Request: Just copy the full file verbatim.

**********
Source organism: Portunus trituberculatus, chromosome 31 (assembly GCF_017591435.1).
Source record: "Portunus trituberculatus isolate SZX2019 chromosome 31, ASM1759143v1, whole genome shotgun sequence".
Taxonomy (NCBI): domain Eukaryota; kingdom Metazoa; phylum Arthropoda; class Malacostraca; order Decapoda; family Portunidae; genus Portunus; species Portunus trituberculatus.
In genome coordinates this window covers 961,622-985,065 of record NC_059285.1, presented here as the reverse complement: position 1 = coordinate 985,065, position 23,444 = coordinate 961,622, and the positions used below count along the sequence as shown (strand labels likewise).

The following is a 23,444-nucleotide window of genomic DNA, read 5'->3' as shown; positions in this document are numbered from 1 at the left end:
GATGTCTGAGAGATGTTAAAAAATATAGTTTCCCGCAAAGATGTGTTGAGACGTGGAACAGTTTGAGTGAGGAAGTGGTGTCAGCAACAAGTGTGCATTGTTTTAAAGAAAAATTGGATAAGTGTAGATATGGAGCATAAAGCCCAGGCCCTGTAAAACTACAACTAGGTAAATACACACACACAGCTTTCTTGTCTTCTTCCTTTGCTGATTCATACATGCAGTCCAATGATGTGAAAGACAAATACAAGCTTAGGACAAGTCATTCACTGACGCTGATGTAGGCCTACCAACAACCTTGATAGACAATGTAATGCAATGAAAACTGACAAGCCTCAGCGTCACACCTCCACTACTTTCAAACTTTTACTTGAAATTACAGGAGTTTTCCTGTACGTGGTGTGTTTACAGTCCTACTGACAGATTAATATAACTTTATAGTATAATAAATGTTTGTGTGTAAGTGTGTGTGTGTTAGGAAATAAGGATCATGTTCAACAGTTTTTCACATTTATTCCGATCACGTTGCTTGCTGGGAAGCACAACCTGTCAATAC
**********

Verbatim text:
Source organism: Portunus trituberculatus, chromosome 31 (assembly GCF_017591435.1).
Source record: "Portunus trituberculatus isolate SZX2019 chromosome 31, ASM1759143v1, whole genome shotgun sequence".
Taxonomy (NCBI): domain Eukaryota; kingdom Metazoa; phylum Arthropoda; class Malacostraca; order Decapoda; family Portunidae; genus Portunus; species Portunus trituberculatus.
In genome coordinates this window covers 961,622-985,065 of record NC_059285.1, presented here as the reverse complement: position 1 = coordinate 985,065, position 23,444 = coordinate 961,622, and the positions used below count along the sequence as shown (strand labels likewise).

The following is a 23,444-nucleotide window of genomic DNA, read 5'->3' as shown; positions in this document are numbered from 1 at the left end:
GATGTCTGAGAGATGTTAAAAAATATAGTTTCCCGCAAAGATGTGTTGAGACGTGGAACAGTTTGAGTGAGGAAGTGGTGTCAGCAACAAGTGTGCATTGTTTTAAAGAAAAATTGGATAAGTGTAGATATGGAGCATAAAGCCCAGGCCCTGTAAAACTACAACTAGGTAAATACACACACACAGCTTTCTTGTCTTCTTCCTTTGCTGATTCATACATGCAGTCCAATGATGTGAAAGACAAATACAAGCTTAGGACAAGTCATTCACTGACGCTGATGTAGGCCTACCAACAACCTTGATAGACAATGTAATGCAATGAAAACTGACAAGCCTCAGCGTCACACCTCCACTACTTTCAAACTTTTACTTGAAATTACAGGAGTTTTCCTGTACGTGGTGTGTTTACAGTCCTACTGACAGATTAATATAACTTTATAGTATAATAAATGTTTGTGTGTAAGTGTGTGTGTGTTAGGAAATAAGGATCATGTTCAACAGTTTTTCACATTTATTCCGATCACGTTGCTTGCTGGGAAGCACAACCTGTCAATAC